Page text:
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The since-inception performance of the Foord Conservative Fund has been underwhelming. But it is showing its conservative stripes in tough markets. Portfolio manager DARYLL OWEN revisits the fund’s purpose and credentials.

Long-term investment is about achieving meaningful, inflation-beating returns. The best way to beat inflation is to invest in quality companies and property counters that have pricing power. Bonds are lower-yielding alternatives and even cash offers real returns at times.

We know that equities attract much more volatility than interest-bearing alternatives. But they also usually deliver much higher long-term returns. Volatility is however not risk. And in the longer term, daily volatility doesn’t matter. 

Typical balanced funds assume an investment horizon of five to seven years. This time horizon corresponds with the average business cycle and is considered long term. In our view, most investors have a long-term investment horizon. Be it for their own lives, their surviving spouse or their heirs. 

A small subset of investors has a time horizon shorter than five years. For this group of investors, Foord created a conservative balanced fund. We called it the Foord Conservative Fund to differentiate it from the Foord Balanced Fund. The principal difference is its restriction to a maximum of 60% in shares.

We are mindful that Foord Conservative Fund investors have a medium-term time horizon. The fund is still managed to deliver inflation-beating returns. But it does so within a more cautious framework. Over time, we expect the fund to deliver a lower yield than its big sister, Foord Balanced Fund.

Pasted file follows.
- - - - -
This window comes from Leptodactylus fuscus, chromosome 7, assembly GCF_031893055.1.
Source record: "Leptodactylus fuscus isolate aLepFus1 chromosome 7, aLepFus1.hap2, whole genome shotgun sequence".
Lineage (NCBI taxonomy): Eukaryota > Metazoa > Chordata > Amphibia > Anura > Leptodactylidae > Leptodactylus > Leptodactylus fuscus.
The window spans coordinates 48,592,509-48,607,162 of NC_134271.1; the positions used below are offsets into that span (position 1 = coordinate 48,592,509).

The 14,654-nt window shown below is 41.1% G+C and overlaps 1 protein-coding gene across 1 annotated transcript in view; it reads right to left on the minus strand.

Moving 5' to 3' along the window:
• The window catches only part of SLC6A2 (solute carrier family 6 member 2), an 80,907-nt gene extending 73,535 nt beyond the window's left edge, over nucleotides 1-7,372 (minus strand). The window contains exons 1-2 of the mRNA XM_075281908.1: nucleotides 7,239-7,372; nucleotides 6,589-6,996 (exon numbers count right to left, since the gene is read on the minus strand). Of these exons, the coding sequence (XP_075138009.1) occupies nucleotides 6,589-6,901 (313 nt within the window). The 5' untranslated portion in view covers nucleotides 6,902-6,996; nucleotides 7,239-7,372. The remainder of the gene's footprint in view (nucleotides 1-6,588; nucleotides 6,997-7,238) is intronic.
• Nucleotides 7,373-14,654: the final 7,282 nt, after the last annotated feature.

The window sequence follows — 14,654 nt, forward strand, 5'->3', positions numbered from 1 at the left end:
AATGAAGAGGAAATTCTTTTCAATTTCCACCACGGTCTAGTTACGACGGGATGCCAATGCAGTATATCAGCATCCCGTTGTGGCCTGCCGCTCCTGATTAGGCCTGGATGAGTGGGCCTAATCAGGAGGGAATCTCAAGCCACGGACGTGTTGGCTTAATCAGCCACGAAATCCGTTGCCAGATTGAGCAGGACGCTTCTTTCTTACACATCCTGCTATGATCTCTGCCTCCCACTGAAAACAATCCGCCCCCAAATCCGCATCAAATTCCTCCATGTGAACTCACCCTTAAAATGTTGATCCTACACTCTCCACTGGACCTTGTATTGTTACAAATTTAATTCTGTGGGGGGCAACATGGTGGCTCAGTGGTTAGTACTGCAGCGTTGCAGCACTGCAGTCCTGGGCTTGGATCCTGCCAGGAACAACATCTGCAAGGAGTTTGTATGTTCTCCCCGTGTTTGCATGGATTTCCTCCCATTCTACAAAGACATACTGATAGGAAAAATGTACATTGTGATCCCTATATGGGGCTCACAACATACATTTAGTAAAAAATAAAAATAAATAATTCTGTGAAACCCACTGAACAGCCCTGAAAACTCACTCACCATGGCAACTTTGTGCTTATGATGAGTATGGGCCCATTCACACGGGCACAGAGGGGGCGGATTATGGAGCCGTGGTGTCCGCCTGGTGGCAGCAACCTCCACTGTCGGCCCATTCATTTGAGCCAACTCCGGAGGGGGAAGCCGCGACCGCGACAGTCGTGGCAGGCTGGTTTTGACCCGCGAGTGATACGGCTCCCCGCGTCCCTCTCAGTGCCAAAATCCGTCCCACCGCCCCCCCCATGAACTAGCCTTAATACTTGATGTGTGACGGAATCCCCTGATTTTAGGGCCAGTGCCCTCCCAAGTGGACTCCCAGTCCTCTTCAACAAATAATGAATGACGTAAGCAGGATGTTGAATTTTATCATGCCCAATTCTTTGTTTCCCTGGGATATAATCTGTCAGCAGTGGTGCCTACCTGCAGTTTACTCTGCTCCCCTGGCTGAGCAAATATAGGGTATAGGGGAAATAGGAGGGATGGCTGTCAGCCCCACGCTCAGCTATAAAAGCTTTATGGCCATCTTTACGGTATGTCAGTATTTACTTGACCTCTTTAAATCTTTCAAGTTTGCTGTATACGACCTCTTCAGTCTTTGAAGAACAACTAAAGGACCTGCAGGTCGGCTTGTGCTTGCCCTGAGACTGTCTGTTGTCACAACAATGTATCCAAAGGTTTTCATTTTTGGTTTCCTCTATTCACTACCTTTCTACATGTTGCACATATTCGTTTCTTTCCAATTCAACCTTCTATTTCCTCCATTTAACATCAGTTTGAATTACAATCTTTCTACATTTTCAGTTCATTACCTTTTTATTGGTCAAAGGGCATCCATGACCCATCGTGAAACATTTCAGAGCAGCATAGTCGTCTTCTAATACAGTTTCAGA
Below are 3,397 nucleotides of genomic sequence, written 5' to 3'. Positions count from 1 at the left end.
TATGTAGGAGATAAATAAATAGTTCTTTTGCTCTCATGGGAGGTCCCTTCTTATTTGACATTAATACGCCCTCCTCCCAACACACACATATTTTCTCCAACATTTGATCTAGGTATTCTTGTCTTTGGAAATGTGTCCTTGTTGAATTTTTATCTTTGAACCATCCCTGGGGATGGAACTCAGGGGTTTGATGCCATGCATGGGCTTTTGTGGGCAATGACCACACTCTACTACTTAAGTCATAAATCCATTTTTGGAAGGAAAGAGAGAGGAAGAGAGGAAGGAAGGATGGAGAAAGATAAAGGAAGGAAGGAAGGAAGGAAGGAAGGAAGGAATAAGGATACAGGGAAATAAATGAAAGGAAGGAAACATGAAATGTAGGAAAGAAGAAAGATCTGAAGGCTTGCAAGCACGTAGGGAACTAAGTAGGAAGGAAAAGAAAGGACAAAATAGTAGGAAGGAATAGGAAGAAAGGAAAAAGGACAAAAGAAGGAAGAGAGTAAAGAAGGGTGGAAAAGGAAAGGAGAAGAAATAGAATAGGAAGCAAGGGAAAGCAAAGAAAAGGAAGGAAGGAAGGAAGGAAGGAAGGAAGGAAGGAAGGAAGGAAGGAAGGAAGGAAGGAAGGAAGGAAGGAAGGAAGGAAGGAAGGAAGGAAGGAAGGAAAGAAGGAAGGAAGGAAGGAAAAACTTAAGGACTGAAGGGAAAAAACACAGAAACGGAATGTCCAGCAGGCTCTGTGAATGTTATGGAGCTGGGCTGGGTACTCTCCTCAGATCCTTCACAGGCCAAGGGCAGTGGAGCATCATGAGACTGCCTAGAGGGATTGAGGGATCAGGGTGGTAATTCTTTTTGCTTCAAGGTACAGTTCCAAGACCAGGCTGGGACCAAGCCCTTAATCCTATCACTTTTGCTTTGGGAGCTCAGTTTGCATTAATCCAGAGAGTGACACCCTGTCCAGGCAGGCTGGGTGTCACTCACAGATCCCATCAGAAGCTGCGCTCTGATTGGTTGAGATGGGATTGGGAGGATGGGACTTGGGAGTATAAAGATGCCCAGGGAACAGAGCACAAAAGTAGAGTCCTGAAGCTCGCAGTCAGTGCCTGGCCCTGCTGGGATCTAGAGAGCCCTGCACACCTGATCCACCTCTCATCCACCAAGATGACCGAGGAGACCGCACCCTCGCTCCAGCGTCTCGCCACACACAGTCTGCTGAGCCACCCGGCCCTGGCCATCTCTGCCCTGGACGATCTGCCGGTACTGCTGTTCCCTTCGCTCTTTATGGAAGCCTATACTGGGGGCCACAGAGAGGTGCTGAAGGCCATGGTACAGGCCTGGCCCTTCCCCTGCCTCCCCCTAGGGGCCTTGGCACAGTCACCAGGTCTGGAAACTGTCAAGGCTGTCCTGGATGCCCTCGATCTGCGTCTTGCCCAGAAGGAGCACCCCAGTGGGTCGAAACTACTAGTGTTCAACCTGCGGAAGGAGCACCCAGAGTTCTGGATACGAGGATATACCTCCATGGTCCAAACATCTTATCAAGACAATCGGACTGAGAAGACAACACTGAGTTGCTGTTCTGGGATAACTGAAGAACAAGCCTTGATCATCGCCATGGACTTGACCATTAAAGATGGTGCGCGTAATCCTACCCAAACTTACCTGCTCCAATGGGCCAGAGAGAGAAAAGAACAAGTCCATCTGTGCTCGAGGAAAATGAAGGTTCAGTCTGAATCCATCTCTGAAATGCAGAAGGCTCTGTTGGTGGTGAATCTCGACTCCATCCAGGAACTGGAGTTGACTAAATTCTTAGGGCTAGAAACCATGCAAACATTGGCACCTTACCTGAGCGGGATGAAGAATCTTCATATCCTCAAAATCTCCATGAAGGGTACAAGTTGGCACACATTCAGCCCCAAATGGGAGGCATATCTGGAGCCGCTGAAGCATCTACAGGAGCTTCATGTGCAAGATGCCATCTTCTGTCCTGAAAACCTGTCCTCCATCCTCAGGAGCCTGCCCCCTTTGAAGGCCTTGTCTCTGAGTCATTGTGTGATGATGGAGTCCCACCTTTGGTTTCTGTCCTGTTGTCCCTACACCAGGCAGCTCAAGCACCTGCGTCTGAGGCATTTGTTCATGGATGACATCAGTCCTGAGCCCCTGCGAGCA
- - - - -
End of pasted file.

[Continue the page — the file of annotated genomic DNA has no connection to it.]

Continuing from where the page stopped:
A key tenet of Foord’s investment approach is to match a fund’s investment risk to its investment objective. We try to own assets that suit the investors’ profile and time horizon. The Conservative Fund is therefore not just a copy of the Balanced Fund with 15% less equity. The types of investments we choose and the position sizes are more conservative.

We are now experiencing a global pandemic and market rout (see COVID-19: The Pin That Popped The Bubble). It is natural for investors to be worried. Worried for their own health, for their family and for their retirement savings. It is not comfortable seeing your investments diminish. 

The FTSE/JSE Capped All Share Index (CAPI) collapsed 13.3% in March. The worst performing balanced funds tumbled by 14% to 16%. On average, balanced funds fell a little over 10%. In contrast, the Foord Conservative Fund declined 5.3%. It was ranked 12th of 95 comparable funds in the month. 

This excellent relative performance was achieved without resorting to mass selling of equities. That is a gamble that precipitates a second binary decision on having to time the market low.

Pandemics aside, we believe the JSE has been in a bear market for the past two years as Ramaphoria waned. Over that period, the fund has delivered 8.4% per annum (after fees and after the March drawdown). The CAPI fell 9.1% per annum over these two years. Now that’s a meaningful, inflation-beating outcome in difficult conditions.

Foord Balanced Fund is undoubtedly our first-choice investment strategy for retirement fund products. But Foord Conservative Fund is a good alternative for investors who need to dial down the medium-term risks.


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